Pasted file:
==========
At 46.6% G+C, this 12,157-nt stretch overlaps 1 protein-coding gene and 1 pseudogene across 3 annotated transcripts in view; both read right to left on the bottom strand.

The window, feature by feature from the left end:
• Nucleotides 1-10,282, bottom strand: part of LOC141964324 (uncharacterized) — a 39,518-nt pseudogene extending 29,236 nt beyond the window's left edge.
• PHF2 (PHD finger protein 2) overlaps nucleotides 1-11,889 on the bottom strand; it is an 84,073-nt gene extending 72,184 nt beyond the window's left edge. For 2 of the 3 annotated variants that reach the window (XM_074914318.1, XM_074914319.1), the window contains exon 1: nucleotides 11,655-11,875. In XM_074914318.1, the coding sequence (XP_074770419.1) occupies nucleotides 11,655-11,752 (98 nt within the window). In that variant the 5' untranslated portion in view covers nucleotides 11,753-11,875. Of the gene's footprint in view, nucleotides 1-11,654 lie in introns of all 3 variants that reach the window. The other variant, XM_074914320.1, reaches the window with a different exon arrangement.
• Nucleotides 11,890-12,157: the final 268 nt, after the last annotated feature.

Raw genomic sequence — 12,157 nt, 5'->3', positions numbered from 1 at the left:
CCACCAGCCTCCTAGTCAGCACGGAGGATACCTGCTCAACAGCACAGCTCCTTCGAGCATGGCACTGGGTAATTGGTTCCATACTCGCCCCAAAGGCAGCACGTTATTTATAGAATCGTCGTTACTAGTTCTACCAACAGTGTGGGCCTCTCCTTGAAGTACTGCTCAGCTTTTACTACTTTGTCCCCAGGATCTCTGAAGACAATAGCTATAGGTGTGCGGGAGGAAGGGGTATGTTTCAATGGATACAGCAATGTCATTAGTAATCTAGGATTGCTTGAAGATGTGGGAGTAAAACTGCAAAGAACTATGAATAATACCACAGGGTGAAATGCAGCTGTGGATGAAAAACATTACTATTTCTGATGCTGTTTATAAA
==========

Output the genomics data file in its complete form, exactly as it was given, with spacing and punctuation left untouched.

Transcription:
At 46.6% G+C, this 12,157-nt stretch overlaps 1 protein-coding gene and 1 pseudogene across 3 annotated transcripts in view; both read right to left on the bottom strand.

The window, feature by feature from the left end:
• Nucleotides 1-10,282, bottom strand: part of LOC141964324 (uncharacterized) — a 39,518-nt pseudogene extending 29,236 nt beyond the window's left edge.
• PHF2 (PHD finger protein 2) overlaps nucleotides 1-11,889 on the bottom strand; it is an 84,073-nt gene extending 72,184 nt beyond the window's left edge. For 2 of the 3 annotated variants that reach the window (XM_074914318.1, XM_074914319.1), the window contains exon 1: nucleotides 11,655-11,875. In XM_074914318.1, the coding sequence (XP_074770419.1) occupies nucleotides 11,655-11,752 (98 nt within the window). In that variant the 5' untranslated portion in view covers nucleotides 11,753-11,875. Of the gene's footprint in view, nucleotides 1-11,654 lie in introns of all 3 variants that reach the window. The other variant, XM_074914320.1, reaches the window with a different exon arrangement.
• Nucleotides 11,890-12,157: the final 268 nt, after the last annotated feature.

Raw genomic sequence — 12,157 nt, 5'->3', positions numbered from 1 at the left:
CCACCAGCCTCCTAGTCAGCACGGAGGATACCTGCTCAACAGCACAGCTCCTTCGAGCATGGCACTGGGTAATTGGTTCCATACTCGCCCCAAAGGCAGCACGTTATTTATAGAATCGTCGTTACTAGTTCTACCAACAGTGTGGGCCTCTCCTTGAAGTACTGCTCAGCTTTTACTACTTTGTCCCCAGGATCTCTGAAGACAATAGCTATAGGTGTGCGGGAGGAAGGGGTATGTTTCAATGGATACAGCAATGTCATTAGTAATCTAGGATTGCTTGAAGATGTGGGAGTAAAACTGCAAAGAACTATGAATAATACCACAGGGTGAAATGCAGCTGTGGATGAAAAACATTACTATTTCTGATGCTGTTTATAAA